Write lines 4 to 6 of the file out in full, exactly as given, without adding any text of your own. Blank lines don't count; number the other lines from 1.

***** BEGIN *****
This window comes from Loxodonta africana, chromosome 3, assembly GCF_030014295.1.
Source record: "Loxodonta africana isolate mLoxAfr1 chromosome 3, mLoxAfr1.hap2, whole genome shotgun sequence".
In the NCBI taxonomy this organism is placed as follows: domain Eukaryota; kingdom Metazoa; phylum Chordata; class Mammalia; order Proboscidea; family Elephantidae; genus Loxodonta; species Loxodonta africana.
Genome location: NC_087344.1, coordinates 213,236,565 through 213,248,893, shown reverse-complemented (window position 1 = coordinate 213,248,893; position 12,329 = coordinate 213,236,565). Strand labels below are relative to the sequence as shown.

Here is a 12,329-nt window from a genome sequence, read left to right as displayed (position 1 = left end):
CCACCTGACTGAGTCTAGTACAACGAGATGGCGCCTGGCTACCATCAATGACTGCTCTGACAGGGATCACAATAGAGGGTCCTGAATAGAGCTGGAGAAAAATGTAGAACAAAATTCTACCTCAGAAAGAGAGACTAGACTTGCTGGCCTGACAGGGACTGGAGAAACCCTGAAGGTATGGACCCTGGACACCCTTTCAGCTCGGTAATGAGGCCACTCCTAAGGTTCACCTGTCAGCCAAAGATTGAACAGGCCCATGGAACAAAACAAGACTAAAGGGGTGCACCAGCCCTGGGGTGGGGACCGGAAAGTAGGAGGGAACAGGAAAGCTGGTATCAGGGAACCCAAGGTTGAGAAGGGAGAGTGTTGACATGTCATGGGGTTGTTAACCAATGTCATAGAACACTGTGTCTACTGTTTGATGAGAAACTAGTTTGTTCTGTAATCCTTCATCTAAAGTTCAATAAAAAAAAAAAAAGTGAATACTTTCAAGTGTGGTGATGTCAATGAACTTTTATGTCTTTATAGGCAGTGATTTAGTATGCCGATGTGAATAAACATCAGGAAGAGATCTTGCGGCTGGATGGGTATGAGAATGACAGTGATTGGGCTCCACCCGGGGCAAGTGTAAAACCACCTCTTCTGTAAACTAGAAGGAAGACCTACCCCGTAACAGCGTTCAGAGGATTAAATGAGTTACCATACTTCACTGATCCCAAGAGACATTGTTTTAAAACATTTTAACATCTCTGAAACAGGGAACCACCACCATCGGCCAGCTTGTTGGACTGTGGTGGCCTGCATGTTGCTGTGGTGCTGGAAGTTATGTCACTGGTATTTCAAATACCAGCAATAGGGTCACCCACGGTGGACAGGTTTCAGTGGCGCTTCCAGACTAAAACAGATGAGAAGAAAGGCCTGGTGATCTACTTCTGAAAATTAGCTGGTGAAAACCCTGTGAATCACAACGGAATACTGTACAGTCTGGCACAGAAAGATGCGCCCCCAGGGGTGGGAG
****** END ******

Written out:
Genome location: NC_087344.1, coordinates 213,236,565 through 213,248,893, shown reverse-complemented (window position 1 = coordinate 213,248,893; position 12,329 = coordinate 213,236,565). Strand labels below are relative to the sequence as shown.

Here is a 12,329-nt window from a genome sequence, read left to right as displayed (position 1 = left end):
CCACCTGACTGAGTCTAGTACAACGAGATGGCGCCTGGCTACCATCAATGACTGCTCTGACAGGGATCACAATAGAGGGTCCTGAATAGAGCTGGAGAAAAATGTAGAACAAAATTCTACCTCAGAAAGAGAGACTAGACTTGCTGGCCTGACAGGGACTGGAGAAACCCTGAAGGTATGGACCCTGGACACCCTTTCAGCTCGGTAATGAGGCCACTCCTAAGGTTCACCTGTCAGCCAAAGATTGAACAGGCCCATGGAACAAAACAAGACTAAAGGGGTGCACCAGCCCTGGGGTGGGGACCGGAAAGTAGGAGGGAACAGGAAAGCTGGTATCAGGGAACCCAAGGTTGAGAAGGGAGAGTGTTGACATGTCATGGGGTTGTTAACCAATGTCATAGAACACTGTGTCTACTGTTTGATGAGAAACTAGTTTGTTCTGTAATCCTTCATCTAAAGTTCAATAAAAAAAAAAAAAGTGAATACTTTCAAGTGTGGTGATGTCAATGAACTTTTATGTCTTTATAGGCAGTGATTTAGTATGCCGATGTGAATAAACATCAGGAAGAGATCTTGCGGCTGGATGGGTATGAGAATGACAGTGATTGGGCTCCACCCGGGGCAAGTGTAAAACCACCTCTTCTGTAAACTAGAAGGAAGACCTACCCCGTAACAGCGTTCAGAGGATTAAATGAGTTACCATACTTCACTGATCCCAAGAGACATTGTTTTAAAACATTTTAACATCTCTGAAACAGGGAACCACCACCATCGGCCAGCTTGTTGGACTGTGGTGGCCTGCATGTTGCTGTGGTGCTGGAAGTTATGTCACTGGTATTTCAAATACCAGCAATAGGGTCACCCACGGTGGACAGGTTTCAGTGGCGCTTCCAGACTAAAACAGATGAGAAGAAAGGCCTGGTGATCTACTTCTGAAAATTAGCTGGTGAAAACCCTGTGAATCACAACGGAATACTGTACAGTCTGGCACAGAAAGATGCGCCCCCAGGGGTGGGAG